Explosive allegations this week out of Wikileaks that U.S. intelligence agencies are surreptitiously spying on us using our devices has prompted many consumers to worry if their data privacy is at risk.
In a data dump of more than 8,000 documents purportedly coming from inside the CIA, Wikileaks alleges that intelligence agencies have developed malware that can turn iPhones, Android devices and Samsung smart TVs into covert listening devices.
Give the preponderance of internet-connected devices in our lives, many consumers are naturally concerned about what Big Brother might be listening to, and how confident they should be in their data security.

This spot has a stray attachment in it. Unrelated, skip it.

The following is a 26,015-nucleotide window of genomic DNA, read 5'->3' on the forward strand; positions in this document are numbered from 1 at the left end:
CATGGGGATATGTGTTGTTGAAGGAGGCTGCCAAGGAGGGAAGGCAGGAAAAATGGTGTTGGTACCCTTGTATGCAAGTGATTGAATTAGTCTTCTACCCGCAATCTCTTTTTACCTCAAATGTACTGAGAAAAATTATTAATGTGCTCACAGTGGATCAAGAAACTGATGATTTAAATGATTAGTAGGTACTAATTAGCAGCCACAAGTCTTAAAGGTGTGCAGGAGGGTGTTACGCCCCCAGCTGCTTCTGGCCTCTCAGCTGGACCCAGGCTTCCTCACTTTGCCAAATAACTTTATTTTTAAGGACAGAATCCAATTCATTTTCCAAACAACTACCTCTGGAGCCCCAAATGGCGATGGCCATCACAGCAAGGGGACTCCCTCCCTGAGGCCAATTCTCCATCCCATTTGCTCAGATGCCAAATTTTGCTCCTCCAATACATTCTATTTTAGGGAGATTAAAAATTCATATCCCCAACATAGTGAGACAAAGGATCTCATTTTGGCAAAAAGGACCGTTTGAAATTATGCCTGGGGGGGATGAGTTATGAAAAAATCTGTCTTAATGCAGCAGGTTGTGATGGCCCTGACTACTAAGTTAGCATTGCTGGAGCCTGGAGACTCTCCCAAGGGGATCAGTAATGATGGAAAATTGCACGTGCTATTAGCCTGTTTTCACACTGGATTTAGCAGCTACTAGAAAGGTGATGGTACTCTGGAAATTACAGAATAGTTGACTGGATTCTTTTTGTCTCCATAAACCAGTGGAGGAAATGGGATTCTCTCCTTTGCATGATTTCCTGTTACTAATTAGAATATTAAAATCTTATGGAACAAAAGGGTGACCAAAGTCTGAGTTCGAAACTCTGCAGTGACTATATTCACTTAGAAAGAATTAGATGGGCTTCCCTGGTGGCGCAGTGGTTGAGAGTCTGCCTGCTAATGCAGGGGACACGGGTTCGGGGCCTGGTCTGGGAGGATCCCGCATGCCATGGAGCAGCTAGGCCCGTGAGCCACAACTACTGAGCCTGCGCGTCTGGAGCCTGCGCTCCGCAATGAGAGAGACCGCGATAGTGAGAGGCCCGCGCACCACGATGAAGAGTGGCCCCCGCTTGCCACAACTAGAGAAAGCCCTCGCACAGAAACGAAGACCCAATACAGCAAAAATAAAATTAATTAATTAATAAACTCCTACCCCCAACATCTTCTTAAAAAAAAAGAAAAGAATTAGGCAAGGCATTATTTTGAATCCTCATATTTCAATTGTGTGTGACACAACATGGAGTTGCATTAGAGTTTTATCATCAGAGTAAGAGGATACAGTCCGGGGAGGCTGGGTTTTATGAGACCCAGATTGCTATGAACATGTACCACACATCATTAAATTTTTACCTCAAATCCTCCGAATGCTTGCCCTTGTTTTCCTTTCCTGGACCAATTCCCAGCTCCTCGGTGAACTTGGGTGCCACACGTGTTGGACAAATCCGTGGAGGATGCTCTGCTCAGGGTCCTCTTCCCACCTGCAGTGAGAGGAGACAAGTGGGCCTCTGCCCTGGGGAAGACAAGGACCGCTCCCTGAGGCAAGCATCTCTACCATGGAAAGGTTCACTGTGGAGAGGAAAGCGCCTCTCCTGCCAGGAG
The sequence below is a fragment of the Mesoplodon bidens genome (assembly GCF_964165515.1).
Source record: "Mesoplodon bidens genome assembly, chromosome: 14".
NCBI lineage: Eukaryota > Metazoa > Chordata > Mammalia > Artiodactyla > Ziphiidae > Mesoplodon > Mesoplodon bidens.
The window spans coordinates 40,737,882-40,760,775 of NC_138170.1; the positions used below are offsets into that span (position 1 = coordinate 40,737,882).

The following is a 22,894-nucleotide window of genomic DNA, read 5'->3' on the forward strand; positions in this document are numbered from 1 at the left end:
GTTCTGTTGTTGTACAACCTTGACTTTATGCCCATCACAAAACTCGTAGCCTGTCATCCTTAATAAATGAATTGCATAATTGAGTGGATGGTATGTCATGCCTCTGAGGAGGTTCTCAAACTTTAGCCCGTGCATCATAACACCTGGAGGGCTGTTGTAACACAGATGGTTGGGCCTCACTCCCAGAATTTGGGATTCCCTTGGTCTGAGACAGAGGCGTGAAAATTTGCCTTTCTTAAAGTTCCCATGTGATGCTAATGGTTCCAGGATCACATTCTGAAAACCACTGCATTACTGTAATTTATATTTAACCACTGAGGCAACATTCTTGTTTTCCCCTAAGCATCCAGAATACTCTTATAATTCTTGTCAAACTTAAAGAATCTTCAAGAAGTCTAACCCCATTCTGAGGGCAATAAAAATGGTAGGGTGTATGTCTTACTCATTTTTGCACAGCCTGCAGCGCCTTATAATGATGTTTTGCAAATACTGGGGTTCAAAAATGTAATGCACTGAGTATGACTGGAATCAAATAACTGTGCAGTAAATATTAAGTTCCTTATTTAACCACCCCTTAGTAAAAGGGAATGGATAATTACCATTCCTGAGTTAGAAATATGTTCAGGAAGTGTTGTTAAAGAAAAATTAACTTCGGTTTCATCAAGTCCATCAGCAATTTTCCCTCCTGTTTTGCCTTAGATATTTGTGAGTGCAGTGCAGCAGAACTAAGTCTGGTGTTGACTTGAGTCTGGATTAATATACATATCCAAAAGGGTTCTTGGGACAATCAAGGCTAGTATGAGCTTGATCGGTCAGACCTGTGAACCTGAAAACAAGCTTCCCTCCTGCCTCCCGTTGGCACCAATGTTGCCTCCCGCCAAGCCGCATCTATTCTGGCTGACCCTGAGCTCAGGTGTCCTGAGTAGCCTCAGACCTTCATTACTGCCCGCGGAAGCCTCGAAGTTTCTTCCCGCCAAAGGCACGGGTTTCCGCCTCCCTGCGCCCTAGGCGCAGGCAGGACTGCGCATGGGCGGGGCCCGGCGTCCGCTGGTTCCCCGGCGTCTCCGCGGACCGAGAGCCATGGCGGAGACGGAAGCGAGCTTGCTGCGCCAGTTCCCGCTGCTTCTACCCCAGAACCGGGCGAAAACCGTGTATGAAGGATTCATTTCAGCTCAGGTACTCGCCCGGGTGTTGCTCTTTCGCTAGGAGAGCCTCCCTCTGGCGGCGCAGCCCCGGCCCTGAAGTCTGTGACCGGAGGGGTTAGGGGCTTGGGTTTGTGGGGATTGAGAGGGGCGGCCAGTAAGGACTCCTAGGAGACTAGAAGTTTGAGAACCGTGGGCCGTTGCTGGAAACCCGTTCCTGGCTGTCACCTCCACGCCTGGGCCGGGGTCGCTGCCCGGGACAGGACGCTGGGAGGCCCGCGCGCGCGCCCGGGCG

“I’m not confident at all,” says Justin Oliver, who was in small phone-repair shop in Toronto this week. He was there for a quick fix of a broken screen on his Samsung smartphone, but he’s nowhere near as confident in a permanent fix for his data security.
“I think people can gain access to information any way they choose … to access an IP address or my phone would probably not be that difficult for someone who’s advanced.”
Daniel Tobok, the CEO of Cypfer and a cyber security expert, says there’s no such thing as 100 per cent security, even before this week’s events. “The bad guys out there … have access to a lot of crazy tools,” he says.
The techniques alleged in the Wikileaks documents may represent a new front, but the reality is that widespread and blanket espionage just isn’t feasible.
“I don’t think the average Canadian needs to be concerned right off the bat,” Tobok says, “but there’s definitely a little bit of concern that everybody should have and just be a little bit more cautious.”